Archaeologists in Egypt said Tuesday they have discovered a headless granite statue of an unidentified Ptolemaic-era king that is more than 2,000 years old.
An Egyptian-Dominican team made the discovery at the temple of Taposiris Magna, west of the coastal city of Alexandria, said a statement from the Supreme Council of Antiquities.
Alexandria was the seat of the Greek-speaking Ptolemaic Dynasty, which ruled Egypt for 300 years, until the suicide of Queen Cleopatra.
The statue's height is 53 inches (135 centimeters) and its width at the shoulders is 22 inches (55 centimeters).
"The well-preserved statue may be among the most beautiful carvings in the ancient Egyptian style," archaeology chief Zahi Hawass said.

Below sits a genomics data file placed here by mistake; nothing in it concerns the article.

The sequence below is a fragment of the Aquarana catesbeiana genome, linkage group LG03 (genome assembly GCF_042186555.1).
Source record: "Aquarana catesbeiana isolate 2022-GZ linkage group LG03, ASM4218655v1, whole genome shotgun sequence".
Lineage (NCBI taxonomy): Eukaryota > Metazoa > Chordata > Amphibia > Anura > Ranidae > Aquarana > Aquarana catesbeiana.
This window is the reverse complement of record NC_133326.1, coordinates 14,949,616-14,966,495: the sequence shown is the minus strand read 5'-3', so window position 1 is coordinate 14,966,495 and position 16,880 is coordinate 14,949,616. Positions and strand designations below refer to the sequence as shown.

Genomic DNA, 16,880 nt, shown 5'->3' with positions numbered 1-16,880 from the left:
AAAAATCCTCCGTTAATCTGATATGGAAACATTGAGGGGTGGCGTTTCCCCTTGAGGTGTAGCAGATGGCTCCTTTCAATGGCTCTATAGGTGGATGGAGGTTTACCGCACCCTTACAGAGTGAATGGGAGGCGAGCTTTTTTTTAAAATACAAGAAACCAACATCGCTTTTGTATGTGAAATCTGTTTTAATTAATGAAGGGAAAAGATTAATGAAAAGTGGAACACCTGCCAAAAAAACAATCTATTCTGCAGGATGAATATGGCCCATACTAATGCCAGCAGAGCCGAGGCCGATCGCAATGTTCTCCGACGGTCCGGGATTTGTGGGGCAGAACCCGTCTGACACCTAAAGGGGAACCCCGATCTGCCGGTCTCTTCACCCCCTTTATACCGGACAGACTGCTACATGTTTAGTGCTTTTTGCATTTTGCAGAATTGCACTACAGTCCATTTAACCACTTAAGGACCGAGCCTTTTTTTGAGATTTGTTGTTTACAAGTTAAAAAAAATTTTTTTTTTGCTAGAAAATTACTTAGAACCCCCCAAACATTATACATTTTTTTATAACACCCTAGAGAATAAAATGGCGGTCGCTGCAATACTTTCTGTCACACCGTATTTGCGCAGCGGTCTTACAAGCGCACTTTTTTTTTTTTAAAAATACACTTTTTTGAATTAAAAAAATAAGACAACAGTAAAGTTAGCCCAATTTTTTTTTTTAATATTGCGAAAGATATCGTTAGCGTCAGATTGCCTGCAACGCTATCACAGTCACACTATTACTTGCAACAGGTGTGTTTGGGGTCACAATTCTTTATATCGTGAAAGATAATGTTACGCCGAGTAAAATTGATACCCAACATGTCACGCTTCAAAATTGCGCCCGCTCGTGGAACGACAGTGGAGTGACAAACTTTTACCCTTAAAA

Hawass said the statue could belong to King Ptolemy IV and represented the traditional shape of an ancient Egyptian king wearing collar and kilt.
Hawass said one of the temple's limestone foundation stones bears traces indicating the entrance was lined with a series of sphinx statues similar to those of the pharaonic era.
The joint mission began its excavation work at Taposiris Magna five years ago in an attempt to locate the tomb of the well-known lovers Queen Cleopatra and Mark Antony. Evidence suggests Cleopatra was not buried inside her tomb built beside her royal palace, which is now under the eastern harbor of Alexandria.